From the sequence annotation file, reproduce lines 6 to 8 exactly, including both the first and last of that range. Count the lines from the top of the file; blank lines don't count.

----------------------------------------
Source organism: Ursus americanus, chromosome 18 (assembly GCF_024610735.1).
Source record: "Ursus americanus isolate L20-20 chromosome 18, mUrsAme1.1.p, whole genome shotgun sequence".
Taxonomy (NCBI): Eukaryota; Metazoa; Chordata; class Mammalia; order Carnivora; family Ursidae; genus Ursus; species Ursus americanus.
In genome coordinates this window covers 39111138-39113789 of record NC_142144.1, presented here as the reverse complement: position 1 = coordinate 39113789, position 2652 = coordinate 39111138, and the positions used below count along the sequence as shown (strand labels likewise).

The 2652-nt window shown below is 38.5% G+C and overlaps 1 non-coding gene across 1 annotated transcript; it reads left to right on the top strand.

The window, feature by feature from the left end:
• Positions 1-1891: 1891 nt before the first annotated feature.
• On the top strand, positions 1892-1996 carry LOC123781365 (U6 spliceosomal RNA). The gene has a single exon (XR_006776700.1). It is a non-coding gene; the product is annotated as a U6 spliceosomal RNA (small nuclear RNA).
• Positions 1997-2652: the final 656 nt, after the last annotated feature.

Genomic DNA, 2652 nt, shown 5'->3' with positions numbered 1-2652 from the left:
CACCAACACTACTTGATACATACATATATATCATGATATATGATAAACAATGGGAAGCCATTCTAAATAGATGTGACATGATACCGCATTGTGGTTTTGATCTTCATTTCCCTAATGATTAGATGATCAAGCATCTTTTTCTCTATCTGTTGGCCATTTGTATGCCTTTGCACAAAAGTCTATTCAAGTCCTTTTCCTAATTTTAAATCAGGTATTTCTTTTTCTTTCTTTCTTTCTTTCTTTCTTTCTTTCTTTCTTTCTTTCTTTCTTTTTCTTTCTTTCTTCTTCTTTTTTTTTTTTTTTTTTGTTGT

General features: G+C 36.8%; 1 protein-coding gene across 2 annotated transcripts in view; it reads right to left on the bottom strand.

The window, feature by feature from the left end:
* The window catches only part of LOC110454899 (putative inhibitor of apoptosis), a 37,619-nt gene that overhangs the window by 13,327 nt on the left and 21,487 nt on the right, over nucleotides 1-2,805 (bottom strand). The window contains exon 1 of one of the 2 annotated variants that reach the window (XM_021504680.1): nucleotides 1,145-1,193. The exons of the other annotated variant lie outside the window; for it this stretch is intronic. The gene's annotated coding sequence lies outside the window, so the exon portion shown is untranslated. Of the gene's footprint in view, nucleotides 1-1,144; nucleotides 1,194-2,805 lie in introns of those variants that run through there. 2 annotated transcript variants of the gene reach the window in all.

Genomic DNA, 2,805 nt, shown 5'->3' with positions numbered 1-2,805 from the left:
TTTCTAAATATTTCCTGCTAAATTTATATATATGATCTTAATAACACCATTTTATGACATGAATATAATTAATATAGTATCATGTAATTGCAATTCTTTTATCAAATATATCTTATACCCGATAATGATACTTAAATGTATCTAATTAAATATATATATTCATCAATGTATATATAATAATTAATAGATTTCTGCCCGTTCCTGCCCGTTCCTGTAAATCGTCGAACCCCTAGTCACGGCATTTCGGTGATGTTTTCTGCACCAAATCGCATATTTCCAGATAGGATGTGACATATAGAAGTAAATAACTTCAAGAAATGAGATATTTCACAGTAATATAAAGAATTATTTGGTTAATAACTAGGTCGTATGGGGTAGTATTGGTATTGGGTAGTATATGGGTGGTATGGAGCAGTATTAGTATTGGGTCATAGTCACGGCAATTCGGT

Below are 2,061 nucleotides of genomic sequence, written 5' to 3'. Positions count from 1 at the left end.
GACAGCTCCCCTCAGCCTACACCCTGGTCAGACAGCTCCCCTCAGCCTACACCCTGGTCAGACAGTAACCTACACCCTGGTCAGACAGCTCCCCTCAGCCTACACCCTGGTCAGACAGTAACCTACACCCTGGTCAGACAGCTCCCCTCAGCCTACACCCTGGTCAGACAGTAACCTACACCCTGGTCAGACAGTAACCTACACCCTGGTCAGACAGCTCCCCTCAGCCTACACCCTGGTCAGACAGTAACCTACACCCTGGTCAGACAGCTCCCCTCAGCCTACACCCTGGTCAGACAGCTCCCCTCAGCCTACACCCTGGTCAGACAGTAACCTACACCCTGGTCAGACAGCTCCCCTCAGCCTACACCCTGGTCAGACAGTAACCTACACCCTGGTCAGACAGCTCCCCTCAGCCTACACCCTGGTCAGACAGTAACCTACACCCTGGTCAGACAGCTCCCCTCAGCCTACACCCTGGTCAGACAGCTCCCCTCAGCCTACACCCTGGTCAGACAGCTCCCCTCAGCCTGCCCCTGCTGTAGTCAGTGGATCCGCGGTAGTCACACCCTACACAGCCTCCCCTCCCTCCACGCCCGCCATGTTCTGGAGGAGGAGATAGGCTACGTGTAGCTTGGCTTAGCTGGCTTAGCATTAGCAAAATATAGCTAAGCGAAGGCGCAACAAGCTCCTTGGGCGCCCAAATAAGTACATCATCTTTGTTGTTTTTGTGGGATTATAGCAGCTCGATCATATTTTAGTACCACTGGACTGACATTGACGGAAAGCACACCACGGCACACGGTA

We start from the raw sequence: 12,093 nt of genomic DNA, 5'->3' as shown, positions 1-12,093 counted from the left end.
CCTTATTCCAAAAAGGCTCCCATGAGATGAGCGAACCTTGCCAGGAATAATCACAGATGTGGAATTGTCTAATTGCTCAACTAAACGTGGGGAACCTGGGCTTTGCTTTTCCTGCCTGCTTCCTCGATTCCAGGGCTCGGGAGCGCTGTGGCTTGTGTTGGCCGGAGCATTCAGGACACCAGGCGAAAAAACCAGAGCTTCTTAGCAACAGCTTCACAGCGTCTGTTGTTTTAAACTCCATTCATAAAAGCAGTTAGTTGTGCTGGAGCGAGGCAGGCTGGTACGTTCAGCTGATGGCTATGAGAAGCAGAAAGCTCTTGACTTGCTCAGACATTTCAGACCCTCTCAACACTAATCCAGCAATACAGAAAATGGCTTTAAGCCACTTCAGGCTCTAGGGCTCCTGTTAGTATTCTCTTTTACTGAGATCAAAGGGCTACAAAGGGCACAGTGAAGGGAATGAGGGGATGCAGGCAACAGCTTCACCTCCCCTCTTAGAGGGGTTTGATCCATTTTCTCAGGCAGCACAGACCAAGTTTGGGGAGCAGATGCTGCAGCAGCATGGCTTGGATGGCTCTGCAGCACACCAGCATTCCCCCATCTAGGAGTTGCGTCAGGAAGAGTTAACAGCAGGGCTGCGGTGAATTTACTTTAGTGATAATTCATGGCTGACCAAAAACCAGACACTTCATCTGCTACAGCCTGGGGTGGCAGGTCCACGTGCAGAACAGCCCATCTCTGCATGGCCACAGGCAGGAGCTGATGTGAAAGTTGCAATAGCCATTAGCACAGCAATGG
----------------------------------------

The window, feature by feature from the left end:
• Positions 1-1891: 1891 nt before the first annotated feature.
• On the top strand, positions 1892-1996 carry LOC123781365 (U6 spliceosomal RNA). The gene has a single exon (XR_006776700.1). It is a non-coding gene; the product is annotated as a U6 spliceosomal RNA (small nuclear RNA).